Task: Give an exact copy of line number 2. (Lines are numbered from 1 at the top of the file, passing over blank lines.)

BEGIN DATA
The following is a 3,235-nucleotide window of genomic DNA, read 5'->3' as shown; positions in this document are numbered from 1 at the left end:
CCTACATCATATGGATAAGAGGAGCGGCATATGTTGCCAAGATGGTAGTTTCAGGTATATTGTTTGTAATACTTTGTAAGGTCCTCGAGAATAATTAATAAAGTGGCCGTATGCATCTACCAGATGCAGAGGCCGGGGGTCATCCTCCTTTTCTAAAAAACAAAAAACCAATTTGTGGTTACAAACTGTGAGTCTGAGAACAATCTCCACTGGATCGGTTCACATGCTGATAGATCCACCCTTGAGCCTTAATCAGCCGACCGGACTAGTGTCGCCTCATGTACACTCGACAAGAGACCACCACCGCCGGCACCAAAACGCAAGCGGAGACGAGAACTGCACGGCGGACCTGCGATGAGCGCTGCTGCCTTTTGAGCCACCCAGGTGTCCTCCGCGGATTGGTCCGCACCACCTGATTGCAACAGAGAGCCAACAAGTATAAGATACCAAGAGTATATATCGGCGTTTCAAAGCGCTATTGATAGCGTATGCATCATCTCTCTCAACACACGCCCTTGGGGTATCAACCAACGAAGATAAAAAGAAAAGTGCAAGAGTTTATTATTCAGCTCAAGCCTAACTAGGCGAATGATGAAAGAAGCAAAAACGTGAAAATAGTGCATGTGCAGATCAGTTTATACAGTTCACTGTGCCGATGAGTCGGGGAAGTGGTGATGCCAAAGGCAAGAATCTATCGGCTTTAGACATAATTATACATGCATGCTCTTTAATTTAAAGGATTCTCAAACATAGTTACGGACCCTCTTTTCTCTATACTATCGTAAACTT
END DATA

CCTACATCATATGGATAAGAGGAGCGGCATATGTTGCCAAGATGGTAGTTTCAGGTATATTGTTTGTAATACTTTGTAAGGTCCTCGAGAATAATTAATAAAGTGGCCGTATGCATCTACCAGATGCAGAGGCCGGGGGTCATCCTCCTTTTCTAAAAAACAAAAAACCAATTTGTGGTTACAAACTGTGAGTCTGAGAACAATCTCCACTGGATCGGTTCACATGCTGATAGATCCACCCTTGAGCCTTAATCAGCCGACCGGACTAGTGTCGCCTCATGTACACTCGACAAGAGACCACCACCGCCGGCACCAAAACGCAAGCGGAGACGAGAACTGCACGGCGGACCTGCGATGAGCGCTGCTGCCTTTTGAGCCACCCAGGTGTCCTCCGCGGATTGGTCCGCACCACCTGATTGCAACAGAGAGCCAACAAGTATAAGATACCAAGAGTATATATCGGCGTTTCAAAGCGCTATTGATAGCGTATGCATCATCTCTCTCAACACACGCCCTTGGGGTATCAACCAACGAAGATAAAAAGAAAAGTGCAAGAGTTTATTATTCAGCTCAAGCCTAACTAGGCGAATGATGAAAGAAGCAAAAACGTGAAAATAGTGCATGTGCAGATCAGTTTATACAGTTCACTGTGCCGATGAGTCGGGGAAGTGGTGATGCCAAAGGCAAGAATCTATCGGCTTTAGACATAATTATACATGCATGCTCTTTAATTTAAAGGATTCTCAAACATAGTTACGGACCCTCTTTTCTCTATACTATCGTAAACTT